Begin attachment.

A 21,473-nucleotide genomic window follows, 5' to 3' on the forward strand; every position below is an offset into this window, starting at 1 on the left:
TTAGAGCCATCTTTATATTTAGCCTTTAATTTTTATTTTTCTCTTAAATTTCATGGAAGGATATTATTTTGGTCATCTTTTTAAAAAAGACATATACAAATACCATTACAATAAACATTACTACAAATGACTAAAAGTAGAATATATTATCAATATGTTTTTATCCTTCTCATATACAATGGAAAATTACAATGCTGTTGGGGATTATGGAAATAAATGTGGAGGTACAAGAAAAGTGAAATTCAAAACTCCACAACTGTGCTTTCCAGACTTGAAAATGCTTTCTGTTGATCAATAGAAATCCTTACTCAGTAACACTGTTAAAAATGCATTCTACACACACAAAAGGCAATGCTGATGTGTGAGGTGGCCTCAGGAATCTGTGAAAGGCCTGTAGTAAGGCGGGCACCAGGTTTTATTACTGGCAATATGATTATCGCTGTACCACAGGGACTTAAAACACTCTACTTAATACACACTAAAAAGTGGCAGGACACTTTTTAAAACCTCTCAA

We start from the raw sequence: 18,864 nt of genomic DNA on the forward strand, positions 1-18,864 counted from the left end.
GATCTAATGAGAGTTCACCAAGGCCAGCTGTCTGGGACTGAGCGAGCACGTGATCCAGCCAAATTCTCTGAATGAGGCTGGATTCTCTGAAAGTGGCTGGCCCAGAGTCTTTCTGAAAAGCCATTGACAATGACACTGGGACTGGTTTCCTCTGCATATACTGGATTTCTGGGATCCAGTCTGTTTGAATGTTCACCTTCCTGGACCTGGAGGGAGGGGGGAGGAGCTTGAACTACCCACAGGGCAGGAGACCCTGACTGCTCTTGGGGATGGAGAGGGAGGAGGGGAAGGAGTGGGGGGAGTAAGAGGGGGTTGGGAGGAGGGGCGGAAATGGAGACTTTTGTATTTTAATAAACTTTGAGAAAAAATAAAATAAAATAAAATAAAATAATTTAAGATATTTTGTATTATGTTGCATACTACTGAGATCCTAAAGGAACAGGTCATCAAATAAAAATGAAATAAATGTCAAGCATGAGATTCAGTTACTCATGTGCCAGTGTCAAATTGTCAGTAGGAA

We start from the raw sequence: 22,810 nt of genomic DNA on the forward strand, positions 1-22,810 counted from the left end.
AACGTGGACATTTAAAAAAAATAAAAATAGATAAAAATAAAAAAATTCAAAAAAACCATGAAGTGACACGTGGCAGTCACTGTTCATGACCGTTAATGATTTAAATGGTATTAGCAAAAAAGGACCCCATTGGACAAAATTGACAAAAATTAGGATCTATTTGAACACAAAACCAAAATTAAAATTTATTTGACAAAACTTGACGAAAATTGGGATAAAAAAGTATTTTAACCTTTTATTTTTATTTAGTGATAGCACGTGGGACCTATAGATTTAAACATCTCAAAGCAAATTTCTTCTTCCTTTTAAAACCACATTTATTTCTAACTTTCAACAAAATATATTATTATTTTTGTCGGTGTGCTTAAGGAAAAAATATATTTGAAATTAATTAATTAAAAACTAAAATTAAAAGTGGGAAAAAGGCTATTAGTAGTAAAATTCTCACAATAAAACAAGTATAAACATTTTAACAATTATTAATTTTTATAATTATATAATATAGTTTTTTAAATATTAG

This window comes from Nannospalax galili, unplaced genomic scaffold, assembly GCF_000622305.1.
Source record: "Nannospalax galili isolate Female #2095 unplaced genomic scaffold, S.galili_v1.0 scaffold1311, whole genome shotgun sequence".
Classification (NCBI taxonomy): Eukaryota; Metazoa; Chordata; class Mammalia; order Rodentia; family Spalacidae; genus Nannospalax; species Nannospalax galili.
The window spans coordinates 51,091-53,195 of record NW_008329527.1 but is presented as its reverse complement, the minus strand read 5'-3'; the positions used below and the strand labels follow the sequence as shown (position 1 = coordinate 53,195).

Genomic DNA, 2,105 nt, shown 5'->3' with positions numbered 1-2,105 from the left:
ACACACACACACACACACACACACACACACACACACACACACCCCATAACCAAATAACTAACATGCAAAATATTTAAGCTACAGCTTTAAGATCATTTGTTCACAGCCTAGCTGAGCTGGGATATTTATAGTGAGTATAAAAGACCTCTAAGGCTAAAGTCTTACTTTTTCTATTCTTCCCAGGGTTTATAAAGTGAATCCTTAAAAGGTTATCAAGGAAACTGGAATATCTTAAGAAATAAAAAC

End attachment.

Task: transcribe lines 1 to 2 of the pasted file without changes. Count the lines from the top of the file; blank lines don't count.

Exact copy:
A 21,473-nucleotide genomic window follows, 5' to 3' on the forward strand; every position below is an offset into this window, starting at 1 on the left:
TTAGAGCCATCTTTATATTTAGCCTTTAATTTTTATTTTTCTCTTAAATTTCATGGAAGGATATTATTTTGGTCATCTTTTTAAAAAAGACATATACAAATACCATTACAATAAACATTACTACAAATGACTAAAAGTAGAATATATTATCAATATGTTTTTATCCTTCTCATATACAATGGAAAATTACAATGCTGTTGGGGATTATGGAAATAAATGTGGAGGTACAAGAAAAGTGAAATTCAAAACTCCACAACTGTGCTTTCCAGACTTGAAAATGCTTTCTGTTGATCAATAGAAATCCTTACTCAGTAACACTGTTAAAAATGCATTCTACACACACAAAAGGCAATGCTGATGTGTGAGGTGGCCTCAGGAATCTGTGAAAGGCCTGTAGTAAGGCGGGCACCAGGTTTTATTACTGGCAATATGATTATCGCTGTACCACAGGGACTTAAAACACTCTACTTAATACACACTAAAAAGTGGCAGGACACTTTTTAAAACCTCTCAA